Largely through an increase in demand for Fijian cotton as a result of the US Civil War and the general increase in economic activity, the proprietors of the Fiji Times saw an opportunity to profitably improve the internal postal service of the islands.
Through the medium of their paper, a whole new postal system was proposed, including a modern distribution system with pre-payment of postal charges by postage stamps, and even the registration of letters. For these purposes, stamps of the denomination 1d, 3d, 6d, and 1s were printed by the newpaper press in sheets of 24 (6 x 4), with each sheet bearing all four denominatoions.
The first printing was done in 1870, and consisted of 500 sheets on pale rose quadrille paper, with the words Fiji Times Express and the value in the centre. The second issue of around 3500 sheets, as the illustrated stamp, were printed in the same format (apart from the substitution of the 3 last 3d values for 9d values) on rose laid batonne paper. All were cancelled by pen.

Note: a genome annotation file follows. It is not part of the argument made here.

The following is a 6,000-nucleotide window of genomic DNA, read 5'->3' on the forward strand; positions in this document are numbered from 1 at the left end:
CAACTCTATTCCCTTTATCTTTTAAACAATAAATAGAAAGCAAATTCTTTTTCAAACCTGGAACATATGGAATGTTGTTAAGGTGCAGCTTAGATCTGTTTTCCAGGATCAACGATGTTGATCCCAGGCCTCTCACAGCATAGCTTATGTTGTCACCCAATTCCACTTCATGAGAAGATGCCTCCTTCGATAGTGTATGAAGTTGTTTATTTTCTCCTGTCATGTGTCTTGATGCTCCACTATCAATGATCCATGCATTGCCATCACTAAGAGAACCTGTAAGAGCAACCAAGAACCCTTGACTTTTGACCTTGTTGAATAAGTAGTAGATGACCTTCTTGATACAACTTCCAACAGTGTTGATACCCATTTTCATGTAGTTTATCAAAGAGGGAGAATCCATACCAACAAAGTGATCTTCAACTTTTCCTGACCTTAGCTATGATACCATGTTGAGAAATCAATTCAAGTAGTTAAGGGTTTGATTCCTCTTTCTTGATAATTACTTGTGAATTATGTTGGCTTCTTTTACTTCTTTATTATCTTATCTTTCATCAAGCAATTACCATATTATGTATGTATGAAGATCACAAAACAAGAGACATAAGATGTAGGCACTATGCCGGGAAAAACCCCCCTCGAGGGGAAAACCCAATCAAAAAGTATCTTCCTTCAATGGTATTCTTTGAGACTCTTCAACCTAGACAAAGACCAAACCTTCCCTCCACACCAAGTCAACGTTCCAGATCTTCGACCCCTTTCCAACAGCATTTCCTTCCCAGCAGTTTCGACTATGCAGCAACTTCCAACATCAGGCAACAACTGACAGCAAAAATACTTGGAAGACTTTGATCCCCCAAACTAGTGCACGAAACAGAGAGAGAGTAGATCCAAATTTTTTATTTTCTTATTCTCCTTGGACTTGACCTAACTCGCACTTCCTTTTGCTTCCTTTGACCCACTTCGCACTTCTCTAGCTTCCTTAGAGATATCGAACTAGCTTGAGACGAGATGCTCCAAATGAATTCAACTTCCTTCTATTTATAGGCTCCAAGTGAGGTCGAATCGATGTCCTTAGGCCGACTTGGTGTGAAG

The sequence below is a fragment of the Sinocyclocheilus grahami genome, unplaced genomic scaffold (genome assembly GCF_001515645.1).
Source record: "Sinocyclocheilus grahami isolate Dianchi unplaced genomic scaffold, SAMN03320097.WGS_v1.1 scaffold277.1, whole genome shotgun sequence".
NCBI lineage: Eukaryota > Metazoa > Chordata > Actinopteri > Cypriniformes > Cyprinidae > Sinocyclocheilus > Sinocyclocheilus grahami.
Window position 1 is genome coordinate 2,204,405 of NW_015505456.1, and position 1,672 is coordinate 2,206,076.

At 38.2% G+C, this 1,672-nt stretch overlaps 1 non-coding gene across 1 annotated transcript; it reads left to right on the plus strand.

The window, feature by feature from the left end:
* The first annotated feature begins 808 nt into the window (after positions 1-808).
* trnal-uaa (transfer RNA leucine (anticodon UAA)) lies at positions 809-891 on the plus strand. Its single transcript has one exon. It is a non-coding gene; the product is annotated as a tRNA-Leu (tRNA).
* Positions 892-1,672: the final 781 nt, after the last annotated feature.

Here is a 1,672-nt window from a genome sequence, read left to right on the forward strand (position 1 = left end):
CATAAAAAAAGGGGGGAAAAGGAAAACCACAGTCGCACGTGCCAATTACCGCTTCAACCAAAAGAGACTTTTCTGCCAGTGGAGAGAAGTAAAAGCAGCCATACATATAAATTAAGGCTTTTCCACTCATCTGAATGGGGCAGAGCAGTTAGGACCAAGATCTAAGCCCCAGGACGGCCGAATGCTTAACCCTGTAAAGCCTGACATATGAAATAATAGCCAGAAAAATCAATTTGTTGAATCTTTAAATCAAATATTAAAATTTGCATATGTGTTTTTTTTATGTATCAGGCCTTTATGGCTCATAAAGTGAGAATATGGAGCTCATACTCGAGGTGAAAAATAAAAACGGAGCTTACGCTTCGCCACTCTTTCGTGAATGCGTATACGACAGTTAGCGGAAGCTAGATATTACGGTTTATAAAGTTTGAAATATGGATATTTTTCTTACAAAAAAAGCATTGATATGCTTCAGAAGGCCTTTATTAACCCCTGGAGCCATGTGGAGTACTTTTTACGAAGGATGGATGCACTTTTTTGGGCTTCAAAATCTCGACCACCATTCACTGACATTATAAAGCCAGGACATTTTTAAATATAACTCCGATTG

The new system was an immediate success, even though a Postmaster General was appointed and the rates rose by 3d a letter to pay his salary! All the stamps were sold out at the time for postal purposes, and by the time collectors and dealers became aware of them, stocks no longer existed. However the demand was so great that the proprietors of the Newspaper produced various "imitations" between 1876 and 1888, either on wove white or wove pink paper, which today are often mistaken for the originals.